Hartford Courant – Susan Campbell
Things are tough in Windsor. Kate Lubin, a caseworker for town social services, says she fielded 65 phone calls last month alone — 20 more than usual — asking for energy assistance. Many of the callers are first-timers.
Things are tough in Middletown, too, where people started asking for fuel assistance in September. Things aren’t so rosy in Hartford, either, where overburdened food pantries report new faces — people who never expected to visit a food pantry except, maybe, as a donor.
Things are tough all over, which makes Gov. M. Jodi Rell’s proposed budget that much more the bitter pill. Why is it, in a recession, do we go for the vulnerable? Because they don’t vote? Because the economy is taking water, and there’s just no room for them in the lifeboat?
Overall, the governor’s proposed cuts aren’t as deep as the ones she suggested in December, but her target remains children, youth and families. Call this Draconian Lite.
According to Connecticut Voices for Children, the new budget proposals would amount to nearly $75 million in cuts for early child care, health and other services for the young and their families. That includes money the governor didn’t allow to be spent in certain social services programs. Sadly, says executive director Jamey Bell, far too many of the slightly mitigated cuts are “one-time revenues and budget gimmicks” such as federal stimulus funds and moving money between state accounts.
“We can balance the budget in a way that doesn’t harm kids,” Bell said. But then, as Bell says, if you need to cut back, the most obvious — and, I would add, least inspired — target is the people who rely heavily and publicly on their government: the young, the old, the sick. Quietly, and less visibly, the state’s businesses rely on the government, too, but we don’t often suggest they push back from the government teat, do we?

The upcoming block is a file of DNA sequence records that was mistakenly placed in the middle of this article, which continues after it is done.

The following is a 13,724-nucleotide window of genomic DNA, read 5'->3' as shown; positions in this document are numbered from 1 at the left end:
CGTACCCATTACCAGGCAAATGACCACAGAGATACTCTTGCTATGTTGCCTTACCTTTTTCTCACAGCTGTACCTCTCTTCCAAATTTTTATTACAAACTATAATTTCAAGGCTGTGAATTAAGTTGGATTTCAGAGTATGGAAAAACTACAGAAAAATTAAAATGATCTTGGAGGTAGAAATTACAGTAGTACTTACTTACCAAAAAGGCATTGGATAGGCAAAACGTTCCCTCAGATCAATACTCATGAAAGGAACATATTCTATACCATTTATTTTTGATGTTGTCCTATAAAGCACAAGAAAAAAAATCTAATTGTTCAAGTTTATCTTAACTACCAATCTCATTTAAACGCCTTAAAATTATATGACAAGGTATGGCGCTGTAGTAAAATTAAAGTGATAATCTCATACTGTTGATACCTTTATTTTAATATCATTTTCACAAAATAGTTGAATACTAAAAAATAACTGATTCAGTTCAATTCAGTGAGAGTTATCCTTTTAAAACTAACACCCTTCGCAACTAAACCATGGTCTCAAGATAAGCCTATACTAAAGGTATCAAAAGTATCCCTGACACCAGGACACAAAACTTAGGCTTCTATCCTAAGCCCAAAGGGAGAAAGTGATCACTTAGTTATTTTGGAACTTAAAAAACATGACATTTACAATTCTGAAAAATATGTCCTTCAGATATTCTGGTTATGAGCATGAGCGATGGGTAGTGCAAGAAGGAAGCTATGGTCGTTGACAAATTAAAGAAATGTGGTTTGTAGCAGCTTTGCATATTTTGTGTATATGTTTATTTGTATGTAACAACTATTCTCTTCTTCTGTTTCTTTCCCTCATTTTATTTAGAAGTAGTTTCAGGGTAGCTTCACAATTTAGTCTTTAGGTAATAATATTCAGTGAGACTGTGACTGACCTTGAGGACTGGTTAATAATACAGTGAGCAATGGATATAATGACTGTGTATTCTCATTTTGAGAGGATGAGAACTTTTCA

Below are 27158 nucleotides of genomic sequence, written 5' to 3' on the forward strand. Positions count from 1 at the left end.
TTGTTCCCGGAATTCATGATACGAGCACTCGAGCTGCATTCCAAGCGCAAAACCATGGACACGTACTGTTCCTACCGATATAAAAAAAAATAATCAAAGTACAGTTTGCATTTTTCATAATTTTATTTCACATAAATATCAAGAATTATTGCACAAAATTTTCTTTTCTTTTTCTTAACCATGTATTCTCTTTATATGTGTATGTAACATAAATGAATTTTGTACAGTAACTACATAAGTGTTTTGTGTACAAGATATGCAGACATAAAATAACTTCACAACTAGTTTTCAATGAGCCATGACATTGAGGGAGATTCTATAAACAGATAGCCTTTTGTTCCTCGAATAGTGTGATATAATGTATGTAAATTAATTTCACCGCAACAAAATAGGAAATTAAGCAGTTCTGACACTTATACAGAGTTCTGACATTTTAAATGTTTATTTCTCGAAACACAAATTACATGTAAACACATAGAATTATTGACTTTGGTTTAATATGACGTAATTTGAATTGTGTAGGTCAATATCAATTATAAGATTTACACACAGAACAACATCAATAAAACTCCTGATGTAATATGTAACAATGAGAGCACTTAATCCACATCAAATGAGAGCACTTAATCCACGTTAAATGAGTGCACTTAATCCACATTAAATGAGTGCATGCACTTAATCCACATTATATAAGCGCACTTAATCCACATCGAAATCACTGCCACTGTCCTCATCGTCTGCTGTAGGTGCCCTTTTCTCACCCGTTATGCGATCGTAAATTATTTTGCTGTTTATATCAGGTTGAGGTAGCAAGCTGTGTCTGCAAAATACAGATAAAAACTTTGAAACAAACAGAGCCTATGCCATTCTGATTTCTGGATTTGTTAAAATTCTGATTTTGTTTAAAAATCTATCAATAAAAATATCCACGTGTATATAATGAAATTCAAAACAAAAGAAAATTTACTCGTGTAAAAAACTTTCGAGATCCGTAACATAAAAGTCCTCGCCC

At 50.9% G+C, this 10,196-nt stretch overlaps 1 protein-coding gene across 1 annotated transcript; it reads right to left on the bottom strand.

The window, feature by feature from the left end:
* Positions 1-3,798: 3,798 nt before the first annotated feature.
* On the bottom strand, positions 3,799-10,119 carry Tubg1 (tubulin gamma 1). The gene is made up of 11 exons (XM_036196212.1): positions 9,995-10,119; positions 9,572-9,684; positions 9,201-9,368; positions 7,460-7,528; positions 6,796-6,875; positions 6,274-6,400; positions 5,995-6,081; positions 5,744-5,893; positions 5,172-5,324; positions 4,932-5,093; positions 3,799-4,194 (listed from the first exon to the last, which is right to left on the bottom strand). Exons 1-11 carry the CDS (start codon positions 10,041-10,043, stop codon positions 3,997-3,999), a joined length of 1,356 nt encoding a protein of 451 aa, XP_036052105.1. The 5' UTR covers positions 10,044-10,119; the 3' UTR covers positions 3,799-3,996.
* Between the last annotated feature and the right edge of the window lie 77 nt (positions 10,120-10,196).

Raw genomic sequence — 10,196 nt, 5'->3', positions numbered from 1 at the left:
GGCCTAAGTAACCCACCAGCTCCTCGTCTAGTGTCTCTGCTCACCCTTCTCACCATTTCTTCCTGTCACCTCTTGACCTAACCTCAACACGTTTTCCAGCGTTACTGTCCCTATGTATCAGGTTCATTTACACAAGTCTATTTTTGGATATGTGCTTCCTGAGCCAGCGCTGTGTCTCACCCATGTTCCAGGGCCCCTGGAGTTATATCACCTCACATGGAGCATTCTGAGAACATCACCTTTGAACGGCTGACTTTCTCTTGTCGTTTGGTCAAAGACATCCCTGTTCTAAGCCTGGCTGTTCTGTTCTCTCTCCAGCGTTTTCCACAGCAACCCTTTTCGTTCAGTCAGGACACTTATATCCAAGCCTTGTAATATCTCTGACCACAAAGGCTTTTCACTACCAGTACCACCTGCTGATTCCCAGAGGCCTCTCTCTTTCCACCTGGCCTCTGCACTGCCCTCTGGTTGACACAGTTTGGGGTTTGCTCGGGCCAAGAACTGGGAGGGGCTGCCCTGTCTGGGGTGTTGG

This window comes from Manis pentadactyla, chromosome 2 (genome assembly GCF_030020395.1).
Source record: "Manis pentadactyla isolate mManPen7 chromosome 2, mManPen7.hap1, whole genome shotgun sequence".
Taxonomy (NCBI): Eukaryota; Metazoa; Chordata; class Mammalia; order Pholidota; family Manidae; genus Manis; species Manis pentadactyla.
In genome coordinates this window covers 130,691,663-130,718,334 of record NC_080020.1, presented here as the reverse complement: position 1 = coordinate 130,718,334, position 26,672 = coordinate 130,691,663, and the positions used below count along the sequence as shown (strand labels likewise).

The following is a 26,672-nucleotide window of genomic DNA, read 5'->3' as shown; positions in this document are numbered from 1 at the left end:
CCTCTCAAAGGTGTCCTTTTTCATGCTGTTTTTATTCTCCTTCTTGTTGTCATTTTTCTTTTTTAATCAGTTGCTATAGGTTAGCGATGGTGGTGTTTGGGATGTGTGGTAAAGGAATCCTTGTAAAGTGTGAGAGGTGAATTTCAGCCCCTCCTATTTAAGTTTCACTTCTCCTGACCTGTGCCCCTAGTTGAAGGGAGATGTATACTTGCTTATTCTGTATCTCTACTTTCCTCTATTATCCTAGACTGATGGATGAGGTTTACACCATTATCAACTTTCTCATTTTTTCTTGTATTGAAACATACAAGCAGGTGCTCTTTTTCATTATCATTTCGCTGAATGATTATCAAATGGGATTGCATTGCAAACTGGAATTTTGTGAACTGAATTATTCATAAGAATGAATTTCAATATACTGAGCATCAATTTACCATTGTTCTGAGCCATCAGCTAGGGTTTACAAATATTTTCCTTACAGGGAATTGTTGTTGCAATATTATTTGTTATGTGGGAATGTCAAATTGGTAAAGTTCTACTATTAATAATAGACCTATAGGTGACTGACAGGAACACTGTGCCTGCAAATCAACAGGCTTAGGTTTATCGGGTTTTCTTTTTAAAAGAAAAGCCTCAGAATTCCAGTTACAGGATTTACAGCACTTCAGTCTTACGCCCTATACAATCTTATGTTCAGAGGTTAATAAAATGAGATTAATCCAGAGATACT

Why not instead, as suggests Connecticut Voices, close corporate tax loopholes, postpone a reduction in the estate tax and raise the income tax of the wealthy? Why not — just once — pick on someone your own size?
Under the governor’s proposed budget, funds to the state’s syringe exchange and AIDS prevention services would be cut by 30 percent, according to the Connecticut AIDS Resource Coalition. That takes AIDS services back to 1997’s funding level, while the syringe exchange cuts reach all the way back to ’95.
The number of people living with HIV/AIDS in the state has doubled since then.